Carolina’s offense ranked a dull 26th during the 2013 season, and it’s only going to get worse. Top receiver Steve Smith, who’s an explosive player and quarterback Cam Newton‘s most reliable target, is gone now, preparing to face the Panthers with a Baltimore Ravens logo on his helmet.
It raises a legitimate question at this point: where is Carolina’s offense? If people thought the offense was hiding out last year, it’s about to fade away further into the darkness. Prepare for more three-and-outs, low-scoring bouts, and field goals — if they can move the ball that far. Losing Smith can’t be deemed simply as water under the ship; he’s a dominating receiver who can control the field.
Smith had over 1,000 receiving yards two out of Newton’s three seasons. His stats during 2013 declined because opposing defenses are starting to expose Carolina’s passing game more and more without other respectable passing threats. Carolina’s 11th-ranked rush offense also benefited from Smith’s presence; safeties and corners couldn’t play too up close, fearing Smith’s deep ability. Smith requires a lot of attention from defenses, yet outside of tight end Greg Olsen, no other tight end or wide receiver currently on the roster had over 100 yards receiving over the course of 2013. That’s going to improve without Smith commanding the attention that he does? That’s very doubtful. Olsen’s a good player, but will feel the weight on his shoulders grow heavier as Carolina’s passing ability will tighten due to a lack of talent.
Carolina couldn’t move the ball and averaged nearly 23 points a game, ranking 18th — and that’s with Smith on the field. I expect those numbers to plummet. Without Smith, they’ll have no deep threat; defenses will come up closer and lock down receivers easier. Carolina will be expected to run more, and since nobody is intimidating in their receiving corps, it’ll become predictable and ineffective.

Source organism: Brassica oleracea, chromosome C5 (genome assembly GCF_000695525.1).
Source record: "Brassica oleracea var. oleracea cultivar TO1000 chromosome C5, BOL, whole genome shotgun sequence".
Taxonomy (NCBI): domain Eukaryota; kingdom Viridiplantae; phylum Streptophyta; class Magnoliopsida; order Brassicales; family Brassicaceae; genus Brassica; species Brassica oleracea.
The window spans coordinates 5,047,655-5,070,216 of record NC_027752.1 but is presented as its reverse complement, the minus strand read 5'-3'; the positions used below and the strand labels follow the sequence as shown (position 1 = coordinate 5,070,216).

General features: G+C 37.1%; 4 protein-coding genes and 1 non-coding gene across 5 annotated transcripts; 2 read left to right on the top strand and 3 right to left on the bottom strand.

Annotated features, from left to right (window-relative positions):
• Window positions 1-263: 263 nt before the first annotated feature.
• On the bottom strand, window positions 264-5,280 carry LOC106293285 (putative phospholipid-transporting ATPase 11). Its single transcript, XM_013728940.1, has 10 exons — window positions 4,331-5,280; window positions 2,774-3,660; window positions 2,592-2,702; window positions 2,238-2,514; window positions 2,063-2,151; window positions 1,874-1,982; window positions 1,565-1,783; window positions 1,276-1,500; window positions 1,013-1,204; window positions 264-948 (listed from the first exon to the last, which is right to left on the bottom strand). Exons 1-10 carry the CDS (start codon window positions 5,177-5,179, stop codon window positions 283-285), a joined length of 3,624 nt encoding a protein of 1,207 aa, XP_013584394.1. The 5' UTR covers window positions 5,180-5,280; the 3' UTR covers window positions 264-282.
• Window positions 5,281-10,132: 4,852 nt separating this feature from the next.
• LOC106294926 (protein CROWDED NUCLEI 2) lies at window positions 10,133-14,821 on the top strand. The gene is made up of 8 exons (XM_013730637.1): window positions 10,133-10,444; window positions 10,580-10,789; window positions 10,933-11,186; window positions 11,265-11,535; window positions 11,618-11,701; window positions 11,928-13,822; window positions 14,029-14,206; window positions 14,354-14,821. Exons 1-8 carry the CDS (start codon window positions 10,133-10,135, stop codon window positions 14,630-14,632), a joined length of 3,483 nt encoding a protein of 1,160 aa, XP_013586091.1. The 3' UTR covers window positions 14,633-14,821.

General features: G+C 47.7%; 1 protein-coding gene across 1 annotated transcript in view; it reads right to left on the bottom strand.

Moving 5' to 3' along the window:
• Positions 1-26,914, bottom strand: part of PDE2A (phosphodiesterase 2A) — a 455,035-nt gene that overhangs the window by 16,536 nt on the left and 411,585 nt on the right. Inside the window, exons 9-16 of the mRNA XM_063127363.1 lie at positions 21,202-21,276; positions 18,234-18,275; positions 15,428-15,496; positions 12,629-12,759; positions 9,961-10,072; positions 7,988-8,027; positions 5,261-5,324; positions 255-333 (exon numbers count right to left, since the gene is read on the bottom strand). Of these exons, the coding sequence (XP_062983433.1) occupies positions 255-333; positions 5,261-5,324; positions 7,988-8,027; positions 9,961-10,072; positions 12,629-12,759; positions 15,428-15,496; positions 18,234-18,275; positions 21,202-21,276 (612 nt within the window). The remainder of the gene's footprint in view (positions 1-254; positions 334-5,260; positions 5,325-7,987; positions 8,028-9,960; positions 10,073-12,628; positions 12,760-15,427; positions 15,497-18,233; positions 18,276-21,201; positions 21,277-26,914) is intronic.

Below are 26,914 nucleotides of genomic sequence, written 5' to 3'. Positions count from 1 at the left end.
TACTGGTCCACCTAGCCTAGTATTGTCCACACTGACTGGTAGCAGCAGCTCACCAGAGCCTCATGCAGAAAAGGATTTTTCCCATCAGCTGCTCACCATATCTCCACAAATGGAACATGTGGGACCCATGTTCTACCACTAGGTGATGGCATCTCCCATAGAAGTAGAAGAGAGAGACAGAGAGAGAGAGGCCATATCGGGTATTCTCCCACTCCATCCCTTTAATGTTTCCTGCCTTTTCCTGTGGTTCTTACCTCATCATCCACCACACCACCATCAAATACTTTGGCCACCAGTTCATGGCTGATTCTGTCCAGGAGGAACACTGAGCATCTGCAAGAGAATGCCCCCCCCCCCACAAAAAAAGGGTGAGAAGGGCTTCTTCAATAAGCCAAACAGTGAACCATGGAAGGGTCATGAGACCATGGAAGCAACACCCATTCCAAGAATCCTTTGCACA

Newton’s coming into his fourth year, with pressures mounting on him as if he’s the pillar holding a a building upright. The Panthers are coming off of a playoff appearance — their first one since 2008. They’ll be expected to repeat. To make matters worse, Newton will have the expectations to do so, and without any true offensive weapons. He’s also expected to miss a majority of Carolina’s offseason workouts, due to surgery he’s having for an ankle injury, sacrificing precious time to grow more accustom with an ill-equipped offense. When he comes back, Newton will need to continue developing his game, which will be a heftier task now with a lack of sharper tools to be given.
Carolina’s defense was stellar, but it can’t continue to be expected to hold one or two point leads; that’s just unrealistic with how advanced the offenses are in today’s NFL. Carolina’s offense needs to mold into a more dynamic unit. Carolina will struggle beating opposing teams with stronger defenses if they do not craft some scores offensively.
Smith will be missed. Even though his stats went down, he’s still a play-making receiver. Even when he’s not getting the ball, he’s assisting the whole offense, allowing the running game to open from the opposing secondary shifting back, and fellow receivers to get open due to the way he’s tended to. Carolina’s receivers couldn’t capitalize with him there, and the offense was lackluster period; they’ll only be worse without a field-stretching receiver like him. Their rushing game, receivers, and Newton’s growth will all be stunted without him or more talented players. From the looks of it now, Carolina has no offense.